How Can I Tell the Age of My Computer?

By Aaron Parson

Windows keeps a record of the date your computer's manufacturer installed the operating system. As long as you haven't reinstalled Windows since you got the computer, this date corresponds to the computer's age, providing a way to check when your computer first turned on. If you have reinstalled Windows, there are other methods for finding out your computer's approximate age.

Check the Windows Installation Date

If Windows has only been installed once on your computer, finding the date it was installed tells you the approximate age of your computer. Press "Windows-R" and type "cmd" to open the Command Prompt and then type "systeminfo" and press "Enter." When the system is done listing information, scroll up and look for the Original Install Date line; that is when Windows was installed.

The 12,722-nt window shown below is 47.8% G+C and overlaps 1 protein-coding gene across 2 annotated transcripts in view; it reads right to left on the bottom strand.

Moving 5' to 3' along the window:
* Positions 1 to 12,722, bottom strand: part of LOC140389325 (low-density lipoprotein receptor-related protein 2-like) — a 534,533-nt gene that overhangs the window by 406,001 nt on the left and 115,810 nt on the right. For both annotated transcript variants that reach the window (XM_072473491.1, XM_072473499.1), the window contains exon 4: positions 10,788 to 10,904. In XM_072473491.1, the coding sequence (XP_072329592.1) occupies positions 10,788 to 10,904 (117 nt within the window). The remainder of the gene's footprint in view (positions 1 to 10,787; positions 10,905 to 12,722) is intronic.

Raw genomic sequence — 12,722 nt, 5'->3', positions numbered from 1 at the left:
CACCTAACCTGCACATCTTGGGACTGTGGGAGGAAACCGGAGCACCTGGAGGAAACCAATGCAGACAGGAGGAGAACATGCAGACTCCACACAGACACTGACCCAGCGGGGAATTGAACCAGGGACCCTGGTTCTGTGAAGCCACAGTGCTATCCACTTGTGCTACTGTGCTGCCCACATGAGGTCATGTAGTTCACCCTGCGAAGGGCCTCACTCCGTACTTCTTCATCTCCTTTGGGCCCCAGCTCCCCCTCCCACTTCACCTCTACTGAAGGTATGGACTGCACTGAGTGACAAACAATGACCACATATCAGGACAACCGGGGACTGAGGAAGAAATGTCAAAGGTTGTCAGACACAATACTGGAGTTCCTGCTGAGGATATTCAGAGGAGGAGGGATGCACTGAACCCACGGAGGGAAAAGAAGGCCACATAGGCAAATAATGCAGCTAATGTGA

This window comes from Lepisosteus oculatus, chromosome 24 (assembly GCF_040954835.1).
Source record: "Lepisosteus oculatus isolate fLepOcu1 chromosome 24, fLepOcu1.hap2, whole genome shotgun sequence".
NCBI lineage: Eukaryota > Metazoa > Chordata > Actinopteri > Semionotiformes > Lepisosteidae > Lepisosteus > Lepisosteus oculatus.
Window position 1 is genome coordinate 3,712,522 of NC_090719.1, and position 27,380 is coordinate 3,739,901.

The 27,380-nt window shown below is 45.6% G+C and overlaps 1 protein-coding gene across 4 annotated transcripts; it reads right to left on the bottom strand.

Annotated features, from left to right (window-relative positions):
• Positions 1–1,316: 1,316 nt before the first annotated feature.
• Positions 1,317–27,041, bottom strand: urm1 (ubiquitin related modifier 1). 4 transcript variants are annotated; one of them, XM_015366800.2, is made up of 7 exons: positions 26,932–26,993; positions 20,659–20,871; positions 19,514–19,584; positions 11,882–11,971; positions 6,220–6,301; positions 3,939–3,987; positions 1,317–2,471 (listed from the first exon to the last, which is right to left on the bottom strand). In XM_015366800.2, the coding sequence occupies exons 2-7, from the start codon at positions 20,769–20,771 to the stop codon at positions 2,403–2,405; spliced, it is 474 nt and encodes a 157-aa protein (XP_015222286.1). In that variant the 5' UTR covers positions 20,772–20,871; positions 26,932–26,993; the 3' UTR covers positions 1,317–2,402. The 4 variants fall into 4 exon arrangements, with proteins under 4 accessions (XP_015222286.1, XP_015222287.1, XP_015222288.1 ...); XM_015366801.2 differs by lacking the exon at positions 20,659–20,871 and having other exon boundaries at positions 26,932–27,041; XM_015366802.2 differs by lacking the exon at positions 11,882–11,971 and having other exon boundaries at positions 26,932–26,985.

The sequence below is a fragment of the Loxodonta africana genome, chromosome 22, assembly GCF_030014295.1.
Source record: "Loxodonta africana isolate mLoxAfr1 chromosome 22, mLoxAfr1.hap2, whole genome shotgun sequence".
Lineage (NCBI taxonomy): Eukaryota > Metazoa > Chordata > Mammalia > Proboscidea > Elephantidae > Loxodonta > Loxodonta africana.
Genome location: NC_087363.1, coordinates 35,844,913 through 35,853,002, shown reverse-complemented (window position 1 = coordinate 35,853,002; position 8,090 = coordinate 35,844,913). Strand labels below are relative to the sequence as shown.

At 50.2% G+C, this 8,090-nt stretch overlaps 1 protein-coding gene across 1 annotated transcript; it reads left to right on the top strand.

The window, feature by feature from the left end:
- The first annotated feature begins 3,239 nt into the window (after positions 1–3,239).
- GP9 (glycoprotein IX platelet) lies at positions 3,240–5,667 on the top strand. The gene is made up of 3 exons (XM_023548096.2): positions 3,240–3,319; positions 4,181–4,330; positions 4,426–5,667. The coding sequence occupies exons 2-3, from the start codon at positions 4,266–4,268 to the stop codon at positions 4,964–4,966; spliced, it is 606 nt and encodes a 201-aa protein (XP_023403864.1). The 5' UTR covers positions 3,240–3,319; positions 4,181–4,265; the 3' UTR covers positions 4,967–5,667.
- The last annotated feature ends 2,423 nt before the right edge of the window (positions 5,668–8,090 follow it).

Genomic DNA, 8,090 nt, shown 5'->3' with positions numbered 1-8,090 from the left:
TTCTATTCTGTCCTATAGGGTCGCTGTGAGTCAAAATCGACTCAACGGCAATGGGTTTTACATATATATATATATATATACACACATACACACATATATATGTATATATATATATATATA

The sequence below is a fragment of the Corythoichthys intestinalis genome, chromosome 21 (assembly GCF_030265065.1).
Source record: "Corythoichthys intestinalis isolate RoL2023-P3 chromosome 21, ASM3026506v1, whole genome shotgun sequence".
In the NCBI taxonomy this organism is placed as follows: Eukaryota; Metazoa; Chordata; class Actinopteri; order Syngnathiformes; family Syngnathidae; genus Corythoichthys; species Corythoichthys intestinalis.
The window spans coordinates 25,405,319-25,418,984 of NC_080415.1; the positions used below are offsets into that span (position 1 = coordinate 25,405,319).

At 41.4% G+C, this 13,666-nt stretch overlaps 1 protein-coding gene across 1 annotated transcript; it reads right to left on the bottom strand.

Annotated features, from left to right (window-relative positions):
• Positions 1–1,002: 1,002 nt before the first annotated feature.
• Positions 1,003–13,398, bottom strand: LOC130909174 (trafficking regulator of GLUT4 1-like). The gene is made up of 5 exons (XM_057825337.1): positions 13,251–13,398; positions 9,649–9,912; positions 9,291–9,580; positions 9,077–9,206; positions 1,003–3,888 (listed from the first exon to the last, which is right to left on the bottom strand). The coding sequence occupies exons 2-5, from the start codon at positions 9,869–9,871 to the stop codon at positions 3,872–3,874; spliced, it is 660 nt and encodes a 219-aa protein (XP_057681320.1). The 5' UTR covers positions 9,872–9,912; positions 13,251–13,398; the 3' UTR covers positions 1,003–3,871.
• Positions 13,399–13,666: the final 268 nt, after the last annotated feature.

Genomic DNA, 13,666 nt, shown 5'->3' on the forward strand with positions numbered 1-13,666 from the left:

Check the Hardware

Some computer manufacturers include a sticker with the date of manufacture somewhere on the case. If you can’t find a date, look for a serial number and contact the manufacturer to find the computer’s history. Searching for the PC’s model number on the manufacturer’s website can narrow down the computer’s age.

Check the BIOS

You can also get a rough idea of your computer’s age based on the BIOS listed in the Device Manager. Click the Start button, type “system information” and choose System Information from the search results. With System Summary selected on the left, look for the BIOS Version/Date in the right pane. This date, which corresponds to the BIOS on the motherboard, precedes the computer’s manufacture date, typically by less than a year.